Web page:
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Women’s voting rights and vote


Dear Rabbi,

I have some odd thoughts these days that our world in the early 1900s which granted women the right to vote may have been a pure liberal advantage that might require some halachaic discussion and conversation. If a jew wants to run for office today, he may not be able to do so if he is shomer negiah. Women have a right to vote and will discriminate because he will not shake hands.

In more essence, in all legal thought. A woman who is her husbands authority and otherwise her father’s will by religious decree a must to vote as her father or husband. In essence, the 19th amendment and women’s suffrage allows the man to have 1-6 or more votes all by his procreation. He is ensured a second vote by marriage and he will have wise procreative honor to any daughter his own vote a probability by which if the daughter is an obedient jew, she must share her fathers vote. He is the head of the household and he is to be respected for his Torah authority. A woman to dispute his credential to vote is a woman who is against her family matter. He is the head of the household.

In turn, by the 19th Amendment, man is not given equality by that which Hashem offers. Proper family.

It is odd, but I never thought that I would have disputed any liberal scientific advance. But today, I feel more conservative and wonder if this is a discussion.

Oddly, one sees that over the years since suffragette movements, there has been all more immodest wear, hard more abominable tattoos and harsh displays of even anarchy in our world. In any sense, could have the world bias in the early 19th century to 20th century have not liberate managed the fate of the world for women but made the authority of the father and husband a dismal shame to deem and imagine? Religious discussion notes that the daughter must obey her fathers wishes.

In any sense. I am not sure I am ready to push this one forward in any sense, but I sense it is a commodity to discuss. Odd and very odd.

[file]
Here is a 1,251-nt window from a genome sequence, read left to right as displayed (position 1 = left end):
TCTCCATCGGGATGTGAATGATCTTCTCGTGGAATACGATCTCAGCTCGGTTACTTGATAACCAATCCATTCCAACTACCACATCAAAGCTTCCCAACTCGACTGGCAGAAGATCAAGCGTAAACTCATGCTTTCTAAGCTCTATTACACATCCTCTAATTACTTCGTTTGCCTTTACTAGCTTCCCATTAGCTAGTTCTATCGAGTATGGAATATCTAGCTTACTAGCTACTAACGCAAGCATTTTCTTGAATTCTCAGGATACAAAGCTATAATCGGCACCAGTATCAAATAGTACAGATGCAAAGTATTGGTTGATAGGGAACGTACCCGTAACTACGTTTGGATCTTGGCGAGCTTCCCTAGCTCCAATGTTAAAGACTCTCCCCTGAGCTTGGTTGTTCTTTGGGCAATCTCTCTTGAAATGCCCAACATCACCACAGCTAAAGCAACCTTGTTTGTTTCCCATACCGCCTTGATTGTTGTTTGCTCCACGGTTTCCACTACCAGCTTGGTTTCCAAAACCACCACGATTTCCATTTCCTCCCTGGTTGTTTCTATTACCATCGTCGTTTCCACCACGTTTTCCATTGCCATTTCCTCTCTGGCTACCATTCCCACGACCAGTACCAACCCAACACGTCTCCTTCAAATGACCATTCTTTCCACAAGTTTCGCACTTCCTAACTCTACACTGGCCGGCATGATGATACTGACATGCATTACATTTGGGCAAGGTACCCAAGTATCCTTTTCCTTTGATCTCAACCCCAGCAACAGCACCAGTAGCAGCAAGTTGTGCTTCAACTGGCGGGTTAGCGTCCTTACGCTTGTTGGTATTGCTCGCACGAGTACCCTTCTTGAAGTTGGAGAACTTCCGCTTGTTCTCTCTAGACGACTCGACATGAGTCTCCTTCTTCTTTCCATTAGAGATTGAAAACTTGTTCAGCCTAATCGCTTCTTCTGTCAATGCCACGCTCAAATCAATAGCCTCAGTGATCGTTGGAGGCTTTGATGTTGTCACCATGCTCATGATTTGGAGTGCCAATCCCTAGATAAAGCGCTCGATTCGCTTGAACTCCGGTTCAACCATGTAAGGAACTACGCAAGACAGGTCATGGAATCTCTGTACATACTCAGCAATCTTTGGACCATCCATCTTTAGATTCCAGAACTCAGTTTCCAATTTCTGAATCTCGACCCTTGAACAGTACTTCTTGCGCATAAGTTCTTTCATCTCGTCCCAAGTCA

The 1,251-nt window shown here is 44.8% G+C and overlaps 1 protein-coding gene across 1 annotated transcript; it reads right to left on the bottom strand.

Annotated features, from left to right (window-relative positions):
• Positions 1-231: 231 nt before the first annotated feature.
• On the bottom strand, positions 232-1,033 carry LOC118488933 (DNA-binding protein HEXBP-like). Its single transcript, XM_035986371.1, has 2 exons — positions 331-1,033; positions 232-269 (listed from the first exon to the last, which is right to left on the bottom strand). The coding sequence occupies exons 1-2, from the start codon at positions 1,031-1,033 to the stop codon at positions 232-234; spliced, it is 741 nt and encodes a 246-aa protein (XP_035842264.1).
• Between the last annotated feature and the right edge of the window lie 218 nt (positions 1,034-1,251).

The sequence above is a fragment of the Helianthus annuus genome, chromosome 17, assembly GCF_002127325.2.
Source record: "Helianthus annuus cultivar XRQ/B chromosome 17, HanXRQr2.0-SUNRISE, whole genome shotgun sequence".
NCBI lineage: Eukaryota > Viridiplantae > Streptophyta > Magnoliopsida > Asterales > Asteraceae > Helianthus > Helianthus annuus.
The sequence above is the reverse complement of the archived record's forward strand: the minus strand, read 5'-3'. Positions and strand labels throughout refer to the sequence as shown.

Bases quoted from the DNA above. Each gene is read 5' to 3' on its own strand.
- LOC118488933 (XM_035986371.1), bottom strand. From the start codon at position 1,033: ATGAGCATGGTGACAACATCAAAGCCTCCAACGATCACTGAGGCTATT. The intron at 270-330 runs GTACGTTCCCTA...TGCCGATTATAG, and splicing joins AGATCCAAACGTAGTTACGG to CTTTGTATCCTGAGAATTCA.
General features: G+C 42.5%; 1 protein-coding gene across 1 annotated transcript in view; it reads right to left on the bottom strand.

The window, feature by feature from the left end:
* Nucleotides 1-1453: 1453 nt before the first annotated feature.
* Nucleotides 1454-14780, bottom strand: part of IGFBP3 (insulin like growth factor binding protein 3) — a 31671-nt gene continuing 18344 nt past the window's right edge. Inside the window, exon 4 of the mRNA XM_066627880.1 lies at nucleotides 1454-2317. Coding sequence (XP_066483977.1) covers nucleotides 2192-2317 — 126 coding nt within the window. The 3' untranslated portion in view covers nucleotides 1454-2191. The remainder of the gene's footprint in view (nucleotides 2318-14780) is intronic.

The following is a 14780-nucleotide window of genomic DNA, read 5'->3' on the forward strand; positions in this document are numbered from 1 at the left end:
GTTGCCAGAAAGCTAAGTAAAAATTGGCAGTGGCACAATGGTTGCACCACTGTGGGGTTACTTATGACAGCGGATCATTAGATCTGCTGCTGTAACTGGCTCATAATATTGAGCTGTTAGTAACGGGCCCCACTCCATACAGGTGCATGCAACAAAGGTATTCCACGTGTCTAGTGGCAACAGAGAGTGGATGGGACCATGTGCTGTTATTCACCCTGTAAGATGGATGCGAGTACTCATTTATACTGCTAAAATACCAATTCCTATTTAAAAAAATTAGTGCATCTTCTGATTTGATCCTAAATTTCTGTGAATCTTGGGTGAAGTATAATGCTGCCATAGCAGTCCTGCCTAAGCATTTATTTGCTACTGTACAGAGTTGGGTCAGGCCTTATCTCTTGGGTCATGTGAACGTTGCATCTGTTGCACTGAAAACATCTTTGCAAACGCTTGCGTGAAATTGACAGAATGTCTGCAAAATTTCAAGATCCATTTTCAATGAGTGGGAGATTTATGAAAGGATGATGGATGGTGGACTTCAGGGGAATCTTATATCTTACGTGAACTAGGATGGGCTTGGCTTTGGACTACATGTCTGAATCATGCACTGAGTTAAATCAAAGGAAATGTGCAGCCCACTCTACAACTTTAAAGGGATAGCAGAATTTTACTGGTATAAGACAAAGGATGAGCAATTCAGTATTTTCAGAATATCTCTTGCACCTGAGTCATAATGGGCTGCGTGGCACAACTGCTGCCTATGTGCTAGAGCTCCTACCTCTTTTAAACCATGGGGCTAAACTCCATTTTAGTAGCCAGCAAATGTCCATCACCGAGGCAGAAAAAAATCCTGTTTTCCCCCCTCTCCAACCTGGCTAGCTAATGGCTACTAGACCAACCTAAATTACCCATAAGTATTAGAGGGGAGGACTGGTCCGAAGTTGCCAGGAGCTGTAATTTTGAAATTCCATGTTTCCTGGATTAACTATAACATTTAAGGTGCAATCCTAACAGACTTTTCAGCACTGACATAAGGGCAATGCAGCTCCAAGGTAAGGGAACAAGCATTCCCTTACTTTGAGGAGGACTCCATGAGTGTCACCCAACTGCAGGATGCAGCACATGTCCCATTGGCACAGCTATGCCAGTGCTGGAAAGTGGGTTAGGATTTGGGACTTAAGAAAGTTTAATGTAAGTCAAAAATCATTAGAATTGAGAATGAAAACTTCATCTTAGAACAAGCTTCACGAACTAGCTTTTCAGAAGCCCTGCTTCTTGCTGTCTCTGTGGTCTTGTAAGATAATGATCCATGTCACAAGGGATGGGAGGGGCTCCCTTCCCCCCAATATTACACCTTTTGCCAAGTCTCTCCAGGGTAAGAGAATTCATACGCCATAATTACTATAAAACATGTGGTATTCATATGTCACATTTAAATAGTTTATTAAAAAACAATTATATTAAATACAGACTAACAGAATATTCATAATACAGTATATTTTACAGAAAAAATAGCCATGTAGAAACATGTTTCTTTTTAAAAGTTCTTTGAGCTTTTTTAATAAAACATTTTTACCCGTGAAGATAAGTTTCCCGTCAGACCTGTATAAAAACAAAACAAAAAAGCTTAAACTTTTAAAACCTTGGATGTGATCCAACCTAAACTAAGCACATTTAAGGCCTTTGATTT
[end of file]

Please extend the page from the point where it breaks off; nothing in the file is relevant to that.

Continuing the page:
Would the 19th Amendment keep Israel from having a Temple?

Would the 19th Amendment contribute to the immodest? We never saw women acting as they do until they are doing things like the Women at the Wall and other odd movements?

I love my mother and I do admire her zeal to the polls. My only thought is that if there is such a push to abolish the 2nd Amendment; why not discuss another for conservative manner.

I would think this is a matter of halacha and I am yet to know what Israel said among our rabbis in early 20th century when this was a matter.

Of note of the ages, we have not had a president with a beard or facial hair since Taft. He was about that time. Mr. Woodrow Wilson is the beginning of men to shave. It has been full until even today. We had men always who shaved prior to the civil war. Perhaps Hashem would not give us a full image of the man when there was slavery. Upon Emancipation, all men in office until Taft had a beard. Perhaps this is odd, but maybe the 19th Amendment returned us to the faces of men with slavery looks. A no beard man.

Hard to imagine that we are not under authority of heaven. Why not add this to a discussion. It seems rabbinic and if a 19th Amendment was wrong, why not discuss. Its odd since the world is very liberal. One thinks sometimes man is safer from violence but maybe not at all from abominations.

I wonder.

Many thanks.


It is true that the role of the man of the house has changed drastically in the last 100 years. Where the man’s opinion would have had much more authority a hundred years ago, now things are very different. Yes it is true that many of the ideas and values that we have nowadays are contrary to torah values and would not have had a place in the temple. Nevertheless we have to live with the current reality and deal with it to the best of our abilities. Right now if our women would vote for the right causes it would help us, therefore they should vote, and we should use the opportunity that these situations present us.

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